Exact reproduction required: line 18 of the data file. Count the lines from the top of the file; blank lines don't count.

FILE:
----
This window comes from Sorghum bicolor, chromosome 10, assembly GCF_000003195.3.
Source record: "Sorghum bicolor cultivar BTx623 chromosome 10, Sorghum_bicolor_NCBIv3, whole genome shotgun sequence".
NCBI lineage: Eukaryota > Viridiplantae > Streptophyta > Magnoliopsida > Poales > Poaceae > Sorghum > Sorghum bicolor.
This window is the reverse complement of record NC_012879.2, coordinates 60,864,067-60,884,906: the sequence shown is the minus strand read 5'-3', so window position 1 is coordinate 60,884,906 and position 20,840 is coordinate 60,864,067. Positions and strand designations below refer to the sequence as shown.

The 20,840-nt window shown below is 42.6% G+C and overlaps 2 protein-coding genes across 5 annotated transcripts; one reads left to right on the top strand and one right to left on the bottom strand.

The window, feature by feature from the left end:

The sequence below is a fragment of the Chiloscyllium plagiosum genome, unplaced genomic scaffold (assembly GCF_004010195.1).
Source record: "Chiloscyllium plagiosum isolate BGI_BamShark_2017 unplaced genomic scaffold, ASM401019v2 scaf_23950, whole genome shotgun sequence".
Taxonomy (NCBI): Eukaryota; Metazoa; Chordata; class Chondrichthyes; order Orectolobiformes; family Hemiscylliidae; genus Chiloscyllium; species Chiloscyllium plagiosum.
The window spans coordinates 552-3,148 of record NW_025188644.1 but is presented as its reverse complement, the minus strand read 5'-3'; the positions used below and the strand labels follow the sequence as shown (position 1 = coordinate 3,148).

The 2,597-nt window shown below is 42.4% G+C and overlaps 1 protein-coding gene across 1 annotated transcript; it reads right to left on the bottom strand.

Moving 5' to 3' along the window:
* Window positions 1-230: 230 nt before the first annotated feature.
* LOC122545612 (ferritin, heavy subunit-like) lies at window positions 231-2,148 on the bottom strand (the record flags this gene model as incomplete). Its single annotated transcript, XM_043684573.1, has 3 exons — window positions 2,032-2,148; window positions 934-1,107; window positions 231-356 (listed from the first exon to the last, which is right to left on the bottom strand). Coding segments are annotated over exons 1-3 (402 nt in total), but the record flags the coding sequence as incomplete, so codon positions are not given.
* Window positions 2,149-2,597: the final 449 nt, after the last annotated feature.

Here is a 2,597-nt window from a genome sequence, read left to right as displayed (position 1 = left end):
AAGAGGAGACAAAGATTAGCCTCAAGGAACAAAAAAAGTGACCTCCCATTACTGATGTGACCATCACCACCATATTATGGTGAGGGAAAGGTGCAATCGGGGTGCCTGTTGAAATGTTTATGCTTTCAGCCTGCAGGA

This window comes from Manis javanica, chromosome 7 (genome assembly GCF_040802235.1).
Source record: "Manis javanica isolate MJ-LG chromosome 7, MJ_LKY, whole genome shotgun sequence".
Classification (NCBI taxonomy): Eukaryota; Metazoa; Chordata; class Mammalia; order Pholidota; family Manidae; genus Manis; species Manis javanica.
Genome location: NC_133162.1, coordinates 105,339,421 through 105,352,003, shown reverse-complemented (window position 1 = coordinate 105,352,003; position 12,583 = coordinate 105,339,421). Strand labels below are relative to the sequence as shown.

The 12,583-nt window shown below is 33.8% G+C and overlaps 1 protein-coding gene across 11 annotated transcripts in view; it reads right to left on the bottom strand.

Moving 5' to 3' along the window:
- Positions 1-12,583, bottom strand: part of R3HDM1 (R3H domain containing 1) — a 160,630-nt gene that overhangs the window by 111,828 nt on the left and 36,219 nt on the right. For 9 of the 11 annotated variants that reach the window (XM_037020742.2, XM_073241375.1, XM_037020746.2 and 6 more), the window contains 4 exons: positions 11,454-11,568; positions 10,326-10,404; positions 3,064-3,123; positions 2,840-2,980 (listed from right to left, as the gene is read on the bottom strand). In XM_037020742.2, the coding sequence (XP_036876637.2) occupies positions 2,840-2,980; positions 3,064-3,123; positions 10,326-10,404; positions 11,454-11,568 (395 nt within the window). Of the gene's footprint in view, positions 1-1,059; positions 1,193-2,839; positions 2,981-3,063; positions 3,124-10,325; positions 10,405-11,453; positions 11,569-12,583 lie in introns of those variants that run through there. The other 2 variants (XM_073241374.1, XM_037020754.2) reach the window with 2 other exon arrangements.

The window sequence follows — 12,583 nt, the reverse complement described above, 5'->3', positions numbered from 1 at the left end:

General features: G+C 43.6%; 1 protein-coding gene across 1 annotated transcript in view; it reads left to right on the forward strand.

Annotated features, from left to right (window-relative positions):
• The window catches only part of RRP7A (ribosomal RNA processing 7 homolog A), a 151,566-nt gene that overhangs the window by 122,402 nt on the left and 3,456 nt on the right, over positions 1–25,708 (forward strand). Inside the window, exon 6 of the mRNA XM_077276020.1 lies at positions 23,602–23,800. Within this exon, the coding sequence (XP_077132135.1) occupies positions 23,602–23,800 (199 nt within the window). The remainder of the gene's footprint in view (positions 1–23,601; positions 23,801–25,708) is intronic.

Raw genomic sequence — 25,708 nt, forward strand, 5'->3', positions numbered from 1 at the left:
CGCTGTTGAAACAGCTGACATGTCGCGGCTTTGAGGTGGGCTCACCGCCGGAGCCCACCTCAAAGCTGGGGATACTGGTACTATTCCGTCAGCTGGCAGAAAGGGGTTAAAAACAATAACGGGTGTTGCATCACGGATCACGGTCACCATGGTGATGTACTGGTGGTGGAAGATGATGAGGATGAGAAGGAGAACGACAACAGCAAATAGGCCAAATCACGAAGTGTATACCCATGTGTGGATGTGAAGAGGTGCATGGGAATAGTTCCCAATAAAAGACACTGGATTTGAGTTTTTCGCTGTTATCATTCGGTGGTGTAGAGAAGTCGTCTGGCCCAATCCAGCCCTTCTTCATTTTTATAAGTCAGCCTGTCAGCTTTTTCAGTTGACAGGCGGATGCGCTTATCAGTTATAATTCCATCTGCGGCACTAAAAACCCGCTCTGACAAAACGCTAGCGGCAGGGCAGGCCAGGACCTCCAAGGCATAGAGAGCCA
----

This window comes from Manis javanica, chromosome 7 (genome assembly GCF_040802235.1).